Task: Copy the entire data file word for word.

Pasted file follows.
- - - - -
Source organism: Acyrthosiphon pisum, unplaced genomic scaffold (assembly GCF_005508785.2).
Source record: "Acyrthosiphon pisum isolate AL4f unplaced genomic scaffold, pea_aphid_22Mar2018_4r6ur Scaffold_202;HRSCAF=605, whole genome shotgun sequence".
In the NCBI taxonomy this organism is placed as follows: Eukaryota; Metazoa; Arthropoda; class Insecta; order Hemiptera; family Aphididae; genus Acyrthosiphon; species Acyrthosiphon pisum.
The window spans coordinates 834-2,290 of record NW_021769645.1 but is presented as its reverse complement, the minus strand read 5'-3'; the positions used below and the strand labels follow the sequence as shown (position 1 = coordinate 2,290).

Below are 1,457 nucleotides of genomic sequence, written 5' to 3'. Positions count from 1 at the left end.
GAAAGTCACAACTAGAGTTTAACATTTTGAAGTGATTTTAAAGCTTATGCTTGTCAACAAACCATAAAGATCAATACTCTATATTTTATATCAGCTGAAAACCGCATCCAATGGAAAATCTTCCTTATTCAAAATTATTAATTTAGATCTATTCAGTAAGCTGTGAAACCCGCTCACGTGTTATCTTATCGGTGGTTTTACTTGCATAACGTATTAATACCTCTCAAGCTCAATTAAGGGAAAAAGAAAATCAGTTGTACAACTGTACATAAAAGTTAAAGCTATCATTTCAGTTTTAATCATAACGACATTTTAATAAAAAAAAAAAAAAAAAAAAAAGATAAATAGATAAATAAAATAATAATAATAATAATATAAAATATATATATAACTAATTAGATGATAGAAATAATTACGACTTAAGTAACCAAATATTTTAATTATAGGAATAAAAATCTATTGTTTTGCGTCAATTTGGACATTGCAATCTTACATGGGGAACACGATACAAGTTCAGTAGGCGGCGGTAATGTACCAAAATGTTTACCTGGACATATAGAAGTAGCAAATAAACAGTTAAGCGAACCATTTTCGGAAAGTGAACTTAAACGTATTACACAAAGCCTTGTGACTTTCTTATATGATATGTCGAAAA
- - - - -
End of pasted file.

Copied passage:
Source organism: Acyrthosiphon pisum, unplaced genomic scaffold (assembly GCF_005508785.2).
Source record: "Acyrthosiphon pisum isolate AL4f unplaced genomic scaffold, pea_aphid_22Mar2018_4r6ur Scaffold_202;HRSCAF=605, whole genome shotgun sequence".
In the NCBI taxonomy this organism is placed as follows: Eukaryota; Metazoa; Arthropoda; class Insecta; order Hemiptera; family Aphididae; genus Acyrthosiphon; species Acyrthosiphon pisum.
The window spans coordinates 834-2,290 of record NW_021769645.1 but is presented as its reverse complement, the minus strand read 5'-3'; the positions used below and the strand labels follow the sequence as shown (position 1 = coordinate 2,290).

Below are 1,457 nucleotides of genomic sequence, written 5' to 3'. Positions count from 1 at the left end.
GAAAGTCACAACTAGAGTTTAACATTTTGAAGTGATTTTAAAGCTTATGCTTGTCAACAAACCATAAAGATCAATACTCTATATTTTATATCAGCTGAAAACCGCATCCAATGGAAAATCTTCCTTATTCAAAATTATTAATTTAGATCTATTCAGTAAGCTGTGAAACCCGCTCACGTGTTATCTTATCGGTGGTTTTACTTGCATAACGTATTAATACCTCTCAAGCTCAATTAAGGGAAAAAGAAAATCAGTTGTACAACTGTACATAAAAGTTAAAGCTATCATTTCAGTTTTAATCATAACGACATTTTAATAAAAAAAAAAAAAAAAAAAAAAGATAAATAGATAAATAAAATAATAATAATAATAATATAAAATATATATATAACTAATTAGATGATAGAAATAATTACGACTTAAGTAACCAAATATTTTAATTATAGGAATAAAAATCTATTGTTTTGCGTCAATTTGGACATTGCAATCTTACATGGGGAACACGATACAAGTTCAGTAGGCGGCGGTAATGTACCAAAATGTTTACCTGGACATATAGAAGTAGCAAATAAACAGTTAAGCGAACCATTTTCGGAAAGTGAACTTAAACGTATTACACAAAGCCTTGTGACTTTCTTATATGATATGTCGAAAA